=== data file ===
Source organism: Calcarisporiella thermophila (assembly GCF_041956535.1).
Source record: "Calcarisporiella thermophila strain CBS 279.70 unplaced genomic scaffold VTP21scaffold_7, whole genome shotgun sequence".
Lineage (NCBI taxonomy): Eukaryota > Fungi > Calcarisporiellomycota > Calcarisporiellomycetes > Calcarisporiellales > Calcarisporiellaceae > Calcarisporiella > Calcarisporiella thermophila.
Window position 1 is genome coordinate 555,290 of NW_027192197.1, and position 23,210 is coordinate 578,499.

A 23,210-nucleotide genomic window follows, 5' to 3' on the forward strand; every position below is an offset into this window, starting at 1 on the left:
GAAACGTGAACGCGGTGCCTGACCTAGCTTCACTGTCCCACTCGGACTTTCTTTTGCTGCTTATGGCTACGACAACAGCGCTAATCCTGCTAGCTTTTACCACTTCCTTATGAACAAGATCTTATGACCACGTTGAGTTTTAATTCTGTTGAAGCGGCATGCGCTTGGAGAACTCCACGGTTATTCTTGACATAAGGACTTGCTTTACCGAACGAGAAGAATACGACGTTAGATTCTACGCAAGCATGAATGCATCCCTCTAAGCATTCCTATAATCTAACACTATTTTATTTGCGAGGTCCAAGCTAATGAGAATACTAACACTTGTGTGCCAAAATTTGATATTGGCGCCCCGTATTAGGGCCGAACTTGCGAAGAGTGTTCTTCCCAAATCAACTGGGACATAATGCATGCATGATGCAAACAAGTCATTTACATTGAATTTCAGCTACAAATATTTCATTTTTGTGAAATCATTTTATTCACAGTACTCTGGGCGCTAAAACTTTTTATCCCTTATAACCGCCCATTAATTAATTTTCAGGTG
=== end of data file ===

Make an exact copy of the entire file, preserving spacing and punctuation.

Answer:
Source organism: Calcarisporiella thermophila (assembly GCF_041956535.1).
Source record: "Calcarisporiella thermophila strain CBS 279.70 unplaced genomic scaffold VTP21scaffold_7, whole genome shotgun sequence".
Lineage (NCBI taxonomy): Eukaryota > Fungi > Calcarisporiellomycota > Calcarisporiellomycetes > Calcarisporiellales > Calcarisporiellaceae > Calcarisporiella > Calcarisporiella thermophila.
Window position 1 is genome coordinate 555,290 of NW_027192197.1, and position 23,210 is coordinate 578,499.

A 23,210-nucleotide genomic window follows, 5' to 3' on the forward strand; every position below is an offset into this window, starting at 1 on the left:
GAAACGTGAACGCGGTGCCTGACCTAGCTTCACTGTCCCACTCGGACTTTCTTTTGCTGCTTATGGCTACGACAACAGCGCTAATCCTGCTAGCTTTTACCACTTCCTTATGAACAAGATCTTATGACCACGTTGAGTTTTAATTCTGTTGAAGCGGCATGCGCTTGGAGAACTCCACGGTTATTCTTGACATAAGGACTTGCTTTACCGAACGAGAAGAATACGACGTTAGATTCTACGCAAGCATGAATGCATCCCTCTAAGCATTCCTATAATCTAACACTATTTTATTTGCGAGGTCCAAGCTAATGAGAATACTAACACTTGTGTGCCAAAATTTGATATTGGCGCCCCGTATTAGGGCCGAACTTGCGAAGAGTGTTCTTCCCAAATCAACTGGGACATAATGCATGCATGATGCAAACAAGTCATTTACATTGAATTTCAGCTACAAATATTTCATTTTTGTGAAATCATTTTATTCACAGTACTCTGGGCGCTAAAACTTTTTATCCCTTATAACCGCCCATTAATTAATTTTCAGGTG